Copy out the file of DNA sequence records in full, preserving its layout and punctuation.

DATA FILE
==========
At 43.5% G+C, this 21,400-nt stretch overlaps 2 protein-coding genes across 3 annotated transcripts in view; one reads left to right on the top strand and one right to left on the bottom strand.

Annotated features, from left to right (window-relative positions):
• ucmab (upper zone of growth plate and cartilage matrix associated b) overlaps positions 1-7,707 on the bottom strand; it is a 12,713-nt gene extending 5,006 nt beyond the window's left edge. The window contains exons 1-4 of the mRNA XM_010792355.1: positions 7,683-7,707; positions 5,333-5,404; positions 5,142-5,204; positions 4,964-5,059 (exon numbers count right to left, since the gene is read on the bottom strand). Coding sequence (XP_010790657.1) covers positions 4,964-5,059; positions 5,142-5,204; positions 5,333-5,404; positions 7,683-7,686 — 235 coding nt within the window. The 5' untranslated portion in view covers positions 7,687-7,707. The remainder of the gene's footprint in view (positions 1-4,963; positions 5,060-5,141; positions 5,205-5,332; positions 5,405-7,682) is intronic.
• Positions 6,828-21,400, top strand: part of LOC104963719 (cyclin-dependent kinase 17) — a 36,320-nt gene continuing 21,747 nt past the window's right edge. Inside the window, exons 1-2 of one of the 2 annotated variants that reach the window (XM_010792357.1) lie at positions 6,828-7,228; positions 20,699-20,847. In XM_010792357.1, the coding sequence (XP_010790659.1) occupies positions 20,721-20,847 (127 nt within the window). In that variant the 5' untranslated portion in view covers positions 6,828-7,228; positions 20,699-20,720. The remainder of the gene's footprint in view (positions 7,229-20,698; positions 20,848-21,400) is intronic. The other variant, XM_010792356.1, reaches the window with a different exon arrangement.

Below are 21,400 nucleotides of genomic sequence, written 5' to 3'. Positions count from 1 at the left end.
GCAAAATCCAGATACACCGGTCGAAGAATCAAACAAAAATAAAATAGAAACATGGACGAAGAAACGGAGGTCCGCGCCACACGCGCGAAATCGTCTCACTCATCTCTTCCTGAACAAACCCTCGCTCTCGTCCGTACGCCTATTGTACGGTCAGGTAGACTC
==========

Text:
At 43.5% G+C, this 21,400-nt stretch overlaps 2 protein-coding genes across 3 annotated transcripts in view; one reads left to right on the top strand and one right to left on the bottom strand.

Annotated features, from left to right (window-relative positions):
• ucmab (upper zone of growth plate and cartilage matrix associated b) overlaps positions 1-7,707 on the bottom strand; it is a 12,713-nt gene extending 5,006 nt beyond the window's left edge. The window contains exons 1-4 of the mRNA XM_010792355.1: positions 7,683-7,707; positions 5,333-5,404; positions 5,142-5,204; positions 4,964-5,059 (exon numbers count right to left, since the gene is read on the bottom strand). Coding sequence (XP_010790657.1) covers positions 4,964-5,059; positions 5,142-5,204; positions 5,333-5,404; positions 7,683-7,686 — 235 coding nt within the window. The 5' untranslated portion in view covers positions 7,687-7,707. The remainder of the gene's footprint in view (positions 1-4,963; positions 5,060-5,141; positions 5,205-5,332; positions 5,405-7,682) is intronic.
• Positions 6,828-21,400, top strand: part of LOC104963719 (cyclin-dependent kinase 17) — a 36,320-nt gene continuing 21,747 nt past the window's right edge. Inside the window, exons 1-2 of one of the 2 annotated variants that reach the window (XM_010792357.1) lie at positions 6,828-7,228; positions 20,699-20,847. In XM_010792357.1, the coding sequence (XP_010790659.1) occupies positions 20,721-20,847 (127 nt within the window). In that variant the 5' untranslated portion in view covers positions 6,828-7,228; positions 20,699-20,720. The remainder of the gene's footprint in view (positions 7,229-20,698; positions 20,848-21,400) is intronic. The other variant, XM_010792356.1, reaches the window with a different exon arrangement.

Below are 21,400 nucleotides of genomic sequence, written 5' to 3'. Positions count from 1 at the left end.
GCAAAATCCAGATACACCGGTCGAAGAATCAAACAAAAATAAAATAGAAACATGGACGAAGAAACGGAGGTCCGCGCCACACGCGCGAAATCGTCTCACTCATCTCTTCCTGAACAAACCCTCGCTCTCGTCCGTACGCCTATTGTACGGTCAGGTAGACTC